|Travel Advice||Generally safe avalanche conditions. Watch for unstable snow on isolated terrain features.||Heightened avalanche conditions on specific terrain features. Evaluate snow and terrain carefully; identify features of concern.||Dangerous avalanche conditions. Careful snowpack evaluation, cautious route-finding, and conservative decision-making essential.||Very dangerous avalanche conditions. Travel in avalanche terrain not recommended.||Extraordinarily dangerous avalanche conditions. Avoid all avalanche terrain.|
|Likelihood of Avalanches||Natural and human-triggered avalanches unlikely.||Natural avalanches unlikely; human-triggered avalanches possible.||Natural avalanches possible; human-triggered avalanches likely.||Natural avalanches likely; human-triggered avalanches very likely.||Natural and human-triggered avalanches certain.|
|Avalanche Size and Distribution||Small avalanches in isolated areas or extreme terrain.||Small avalanches in specific areas; or large avalanches in isolated areas.||Small avalanches in many areas; or large avalanches in specific areas; or very large avalanches in isolated areas.||Large avalanches in many areas; or very large avalanches in specific areas.||Very large avalanches in many areas.|
For anyone venturing to Turnagain Pass, it is clear there is not much snow below treeline and a lot of old avalanche activity above treeline. Although things have quieted down avalanche-wise, glide avalanches remain something to keep on your radar. These are simply unpredictable and destructive avalanches. The good thing is most of the time glides are preceded by a slowly opening crack and therefore easy to identify and avoid. Hence, be aware of glide cracks and avoid being under them.
Below is a photo of several glide cracks on the west nose of Eddies (popular ski/snowboard slope). This is just an example of how much glide activity is present right now. This photo is from 5 days ago and some have released but many are still in wait.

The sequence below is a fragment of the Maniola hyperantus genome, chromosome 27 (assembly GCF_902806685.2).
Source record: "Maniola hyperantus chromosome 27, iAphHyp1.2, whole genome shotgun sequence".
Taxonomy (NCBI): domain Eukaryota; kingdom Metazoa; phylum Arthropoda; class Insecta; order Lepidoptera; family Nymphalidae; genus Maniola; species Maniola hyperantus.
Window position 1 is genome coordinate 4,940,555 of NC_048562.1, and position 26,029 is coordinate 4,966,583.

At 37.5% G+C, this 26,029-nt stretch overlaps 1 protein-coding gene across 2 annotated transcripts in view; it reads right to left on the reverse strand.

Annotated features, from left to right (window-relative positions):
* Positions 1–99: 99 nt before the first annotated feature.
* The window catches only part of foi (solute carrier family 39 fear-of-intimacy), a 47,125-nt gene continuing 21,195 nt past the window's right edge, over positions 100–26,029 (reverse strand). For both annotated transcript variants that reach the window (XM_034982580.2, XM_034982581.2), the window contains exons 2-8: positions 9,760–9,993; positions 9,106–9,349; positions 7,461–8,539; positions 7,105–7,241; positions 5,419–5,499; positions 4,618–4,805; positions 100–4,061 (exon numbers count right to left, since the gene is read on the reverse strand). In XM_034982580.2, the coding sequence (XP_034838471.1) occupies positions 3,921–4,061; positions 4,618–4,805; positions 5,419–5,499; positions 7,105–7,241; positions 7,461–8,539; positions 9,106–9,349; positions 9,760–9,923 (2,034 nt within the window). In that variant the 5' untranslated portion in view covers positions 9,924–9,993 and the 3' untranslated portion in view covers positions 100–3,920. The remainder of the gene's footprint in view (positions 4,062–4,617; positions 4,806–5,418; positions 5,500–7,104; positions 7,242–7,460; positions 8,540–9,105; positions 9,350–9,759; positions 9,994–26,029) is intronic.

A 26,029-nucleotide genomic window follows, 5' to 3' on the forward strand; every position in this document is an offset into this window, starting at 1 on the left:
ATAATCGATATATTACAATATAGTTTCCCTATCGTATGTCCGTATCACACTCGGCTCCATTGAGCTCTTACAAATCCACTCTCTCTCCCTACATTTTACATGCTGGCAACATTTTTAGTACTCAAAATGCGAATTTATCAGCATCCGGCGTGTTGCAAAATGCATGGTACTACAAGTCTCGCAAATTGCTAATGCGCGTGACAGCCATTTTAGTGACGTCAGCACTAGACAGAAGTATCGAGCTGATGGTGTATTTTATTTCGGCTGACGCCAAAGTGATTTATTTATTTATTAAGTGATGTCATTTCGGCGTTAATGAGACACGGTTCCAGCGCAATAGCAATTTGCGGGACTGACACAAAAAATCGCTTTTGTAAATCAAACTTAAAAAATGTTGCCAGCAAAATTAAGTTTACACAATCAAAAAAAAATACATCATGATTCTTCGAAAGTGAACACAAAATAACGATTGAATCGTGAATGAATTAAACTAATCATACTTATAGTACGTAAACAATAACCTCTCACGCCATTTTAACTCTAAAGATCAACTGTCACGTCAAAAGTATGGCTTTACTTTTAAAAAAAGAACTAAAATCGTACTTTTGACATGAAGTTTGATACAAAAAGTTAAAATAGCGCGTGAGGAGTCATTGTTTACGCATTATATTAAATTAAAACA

Matt Murphy photo from Nov 9th.
With persistent warm temperatures, including a spike on Thursday (chart below), the snowpack could be fairly wet near treeline. The clear skies are likely freezing the surface to some degree but there also could be areas where the snow remains soft. Triggering a wet loose slide into a terrain trap comes to mind as something to be aware of in soft saturated snow.
Check out the warm ridgetop temperatures at the Sunburst weather station (3812′) below. And, two days ago on Nov 11th the Girdwood Yard station in Old Girdwood recorded a record high temperature for November: 50F!
After a 10-day long bout of warm, wet and windy weather, the wet and windy parts have moved west but the warm remains. For the next week or so a complex set of low pressure systems will spin to our south and continue to pump warm air our way. Sunday and mid-week there may be some moisture associated with the southerly flow, but all in all, winter remains on the horizon.
|12/06/23||Turnagain||Observation: Eddies||N Dumont|
|12/05/23||Turnagain||Observation: Sunburst||Kakiko Ramos-Leon|
|12/04/23||Turnagain||Observation: Lynx Creek||Schauer / Keeler/ Predeger Forecaster|
|12/04/23||Turnagain||Observation: Sunburst, 2400′ – 3100′ NW ridge common uptrack.||Arnav Verma|
|12/03/23||Turnagain||Observation: Center Ridge||Amy Holman|
|12/03/23||Turnagain||Observation: Magnum||Tony Naciuk|
|12/03/23||Turnagain||Observation: West ridge of Tincan Peak and Peak 4400||Kelli Spencer|
|12/03/23||Turnagain||Observation: Lipps||Paul Schauer|
|12/02/23||Turnagain||Observation: Seattle Ridge||Schauer / Keeler Forecaster|
|12/02/23||Turnagain||Observation: Tincan South Side||Anonymous|